Writer: William Shakespeare
Director: Trevor Nunn
Reviewer: Glen Pearce
In 1957 an Ipswich teenager directed his first play at the High Street Exhibition Gallery in the Town. Hamlet was perhaps an ambitious debut but, given that the young director was destined to become the youngest Artistic Director of The RSC, not surprising. Over the following 59 years, Trevor Nunn has directed every one of Shakespeare’s plays, except one. He may have left A Midsummer Night’s Dream until last, but his return to Ipswich to complete the canon is well worth the wait.
The Dream is often seen as a piece of light and frothy fun, performed probably more than any other of The Bard’s works. In Nunn’s revelatory staging though it seems,fresh and new. Nunn’s directorial work on his previous 37 Shakespeare plays pays dividends, his knowledge of the work and passion evident as he sets the piece in 1930s Raj India. It is a compelling setting, a time where the two tiers of English Empire and colonial India began to collide, when white British visitors fell in love with local Indian women, when traditions and customs were often seen as nothing more than entertainment for the British rulers.
It also, surprisingly, makes sense of The Dream’s text. while opening in Ipswich on Midsummer’s Day in late June, the only date reference in the text refers to May. As Nunn discovers, the hottest point of Summer in India is, in fact, May. There are other clues in the text, Titania’s obsession with an ‘Indian Boy’, that in this staging seems manifestly real. The Indian tradition of spirits also fits well, making the two worlds of spirits and mortals satisfyingly real.
Of course a concept does not make a play, and deft though Nunn’s direction is, he has assembled a cast that clearly know their craft. There is a strong focus on text here, and while sometimes that can come across in productions as dusty and academic, here the verse is spoken with a real freshness and passion. It’s a freshness that imbibes the production, a constant shifting of movement, thought and mood to keep the audience entranced.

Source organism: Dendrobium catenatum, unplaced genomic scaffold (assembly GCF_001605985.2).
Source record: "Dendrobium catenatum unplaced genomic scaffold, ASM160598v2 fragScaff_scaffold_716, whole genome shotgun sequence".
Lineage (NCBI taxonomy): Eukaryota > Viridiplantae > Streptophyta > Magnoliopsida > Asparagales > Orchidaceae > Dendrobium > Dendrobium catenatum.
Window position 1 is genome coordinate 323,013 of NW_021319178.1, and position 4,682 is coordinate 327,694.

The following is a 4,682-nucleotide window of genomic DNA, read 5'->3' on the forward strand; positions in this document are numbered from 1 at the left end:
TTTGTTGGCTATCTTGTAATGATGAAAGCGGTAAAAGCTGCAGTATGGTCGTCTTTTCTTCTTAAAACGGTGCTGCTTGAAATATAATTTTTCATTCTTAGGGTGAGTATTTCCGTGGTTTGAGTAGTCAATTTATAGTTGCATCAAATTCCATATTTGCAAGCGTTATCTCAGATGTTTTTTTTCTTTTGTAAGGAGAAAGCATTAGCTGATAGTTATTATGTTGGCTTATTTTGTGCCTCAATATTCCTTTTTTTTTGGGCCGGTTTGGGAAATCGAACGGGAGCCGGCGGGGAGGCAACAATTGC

Nunn has assembled a large company, bolstered by local children as the fairy chorus and it is a seemless ensemble. Matt Rawle and Fiona Hampton in the dual roles of Theseus/Oberon and Hippolyta/Titania make impressive leaders, Hampton’s Fairy Queen in particular a majestic force of nature fuelled with passion.
In fact, the women in this production come off much the strongest. Neerja Naik’s Hermia and Imogen Daines’ Helena more than a match for Harry Lister Smith and Assad Zaman’s slightly wet behind the ears Lysander and Demetrius. Daines’ Helena in particular is a beautifully constructed character – a Martini fuelled firebrand determined to escape from the shadow of, in her eyes, the more attractive Hermia. It’s a performance pitched perfectly, imbibed with just enough venom and comic timing to make for compulsive viewing.
For the Mechanicals, Nunn’s concept sees them as local tradesman, and the six work beautifully. The play within a play is cleverly realised, comic without loosing concept, while Kulvinder Ghir’s Bottom is suitable scene stealing.
A magical play needs a magical setting and New Wolsey regular Libby Watson has excelled herself with a design that takes the breath away. From Colonial Indian arches to a truly enchanted forest, Watson’s staging thrusts the audience totally into 1930s India in a triumph of design aiding concept.
If there’s one small fault, it is that for a production with so much live, vigour and engagement, the musical elements are recorded. For a venue such as the New Wolsey, who have built a reputation for actor musicians, it seems a somewhat sterile choice.
It is though a minor quibble and one that does little to dent the sheer enjoyment of such a masterly play. Sir Trevor may have left A Midsummer Night’s Dream to last, but it is a masterpiece to complete his directorial canon on.
Runs until July 9 2016 | Image: Mike Kwasniak